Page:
>sensitivity, anyway.  There are plants that will drop dead from a
>single watering of that concentration.

I suspect some ferns? Perhaps plants with poorly developed root
systems?  Just surmising.

Quote:
>And Rosa rugosa is actively salt-tolerant, as I suspect are at least
>a couple of the native British roses, given where I have seen them
>growing.

Regards        John Riley       West Oz
 
 
 

is 1550 ppm of dissolved salt too high for a bore ?

Post by Tom » Fri, 24 Aug 2001 22:23:15


On Thu, 23 Aug 2001 17:08:49 +0800, John Riley

Quote:

>Washingtonia palms

They are NOT salt sensiive !
 
 
 

is 1550 ppm of dissolved salt too high for a bore ?

Post by John Rile » Fri, 24 Aug 2001 22:40:49


Quote:

>On Thu, 23 Aug 2001 17:08:49 +0800, John Riley

>>Washingtonia palms

>They are NOT salt sensiive !

Fair enough. You have irrigated them with saline water of more than
3000 to 4000 muS/cm?

My book claims a 25% reduction in growth of Washingtonia robusta with
an EC of a saturation extract of the growing medium of 3 - 4 dS/m. It
thus classifies it as "sensitive".

Regards        John Riley     West Oz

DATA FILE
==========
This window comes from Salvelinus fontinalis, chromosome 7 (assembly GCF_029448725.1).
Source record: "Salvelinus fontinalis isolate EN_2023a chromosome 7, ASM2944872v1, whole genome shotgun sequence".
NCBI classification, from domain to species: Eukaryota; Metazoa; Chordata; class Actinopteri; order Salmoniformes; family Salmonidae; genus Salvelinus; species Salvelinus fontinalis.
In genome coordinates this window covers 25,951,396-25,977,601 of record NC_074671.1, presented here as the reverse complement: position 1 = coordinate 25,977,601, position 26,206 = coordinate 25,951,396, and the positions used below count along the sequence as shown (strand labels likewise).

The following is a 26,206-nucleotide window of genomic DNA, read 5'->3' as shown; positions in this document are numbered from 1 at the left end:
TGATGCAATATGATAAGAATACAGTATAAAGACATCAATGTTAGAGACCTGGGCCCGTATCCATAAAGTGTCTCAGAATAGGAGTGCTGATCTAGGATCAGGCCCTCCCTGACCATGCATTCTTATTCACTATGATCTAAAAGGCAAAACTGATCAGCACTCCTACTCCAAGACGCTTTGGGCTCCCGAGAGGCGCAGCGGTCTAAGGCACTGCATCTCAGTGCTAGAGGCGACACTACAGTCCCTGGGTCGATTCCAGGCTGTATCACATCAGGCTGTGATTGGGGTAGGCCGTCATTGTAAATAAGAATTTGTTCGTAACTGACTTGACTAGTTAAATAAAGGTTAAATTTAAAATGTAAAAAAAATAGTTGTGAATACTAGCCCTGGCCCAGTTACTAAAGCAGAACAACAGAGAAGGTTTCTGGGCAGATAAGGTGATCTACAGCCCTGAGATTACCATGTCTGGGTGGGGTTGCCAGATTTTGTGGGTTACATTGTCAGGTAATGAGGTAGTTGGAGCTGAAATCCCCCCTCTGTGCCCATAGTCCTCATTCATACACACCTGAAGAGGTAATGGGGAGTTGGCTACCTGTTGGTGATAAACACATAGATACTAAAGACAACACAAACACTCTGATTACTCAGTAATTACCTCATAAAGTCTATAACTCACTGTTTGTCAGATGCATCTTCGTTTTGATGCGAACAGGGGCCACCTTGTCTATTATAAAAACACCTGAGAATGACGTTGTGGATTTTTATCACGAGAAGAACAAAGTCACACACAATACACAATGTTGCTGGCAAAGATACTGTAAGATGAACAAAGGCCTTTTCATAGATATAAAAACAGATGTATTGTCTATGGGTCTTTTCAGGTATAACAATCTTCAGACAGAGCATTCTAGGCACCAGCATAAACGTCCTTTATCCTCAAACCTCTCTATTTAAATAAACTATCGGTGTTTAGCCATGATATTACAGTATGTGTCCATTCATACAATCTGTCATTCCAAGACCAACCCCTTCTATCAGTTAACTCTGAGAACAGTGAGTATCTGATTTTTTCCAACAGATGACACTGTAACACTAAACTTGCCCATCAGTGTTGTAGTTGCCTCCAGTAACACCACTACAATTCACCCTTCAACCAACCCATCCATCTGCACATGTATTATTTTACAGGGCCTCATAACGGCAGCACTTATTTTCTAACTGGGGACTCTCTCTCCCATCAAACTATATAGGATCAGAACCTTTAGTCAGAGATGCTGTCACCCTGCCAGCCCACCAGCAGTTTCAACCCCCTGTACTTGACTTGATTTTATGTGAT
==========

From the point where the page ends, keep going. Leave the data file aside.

is 1550 ppm of dissolved salt too high for a bore ?

Post by joeva » Sat, 25 Aug 2001 01:14:58


On Thu, 23 Aug 2001 21:40:49 +0800, John Riley

Quote:


>>On Thu, 23 Aug 2001 17:08:49 +0800, John Riley

>>>Washingtonia palms

>>They are NOT salt sensiive !

>Fair enough. You have irrigated them with saline water of more than
>3000 to 4000 muS/cm?

>My book claims a 25% reduction in growth of Washingtonia robusta with
>an EC of a saturation extract of the growing medium of 3 - 4 dS/m. It
>thus classifies it as "sensitive".

>Regards        John Riley     West Oz

When I saw the header for this message I at first thought someone was
worried if a boring person could be hurt by too much salt. :o)
Oh well so much for quick impressions.
 
 
 

is 1550 ppm of dissolved salt too high for a bore ?

Post by Tom » Sat, 25 Aug 2001 07:30:34


On Thu, 23 Aug 2001 21:40:49 +0800, John Riley

Quote:

>My book

I manage a population of over 2000 mature W. robusta. W. filifera is
native to my home. I have visited and tested soils form the native
stands of robusta. I don't have nor do I need your book to learn they
are NOT salt sensitive! Most current manuals list Washingtonia species
as moderate in terms of salt tolerance. About the same as P.
canariensis, which have been affected, by some accounts, in AUS by the
dropping of salt water tables.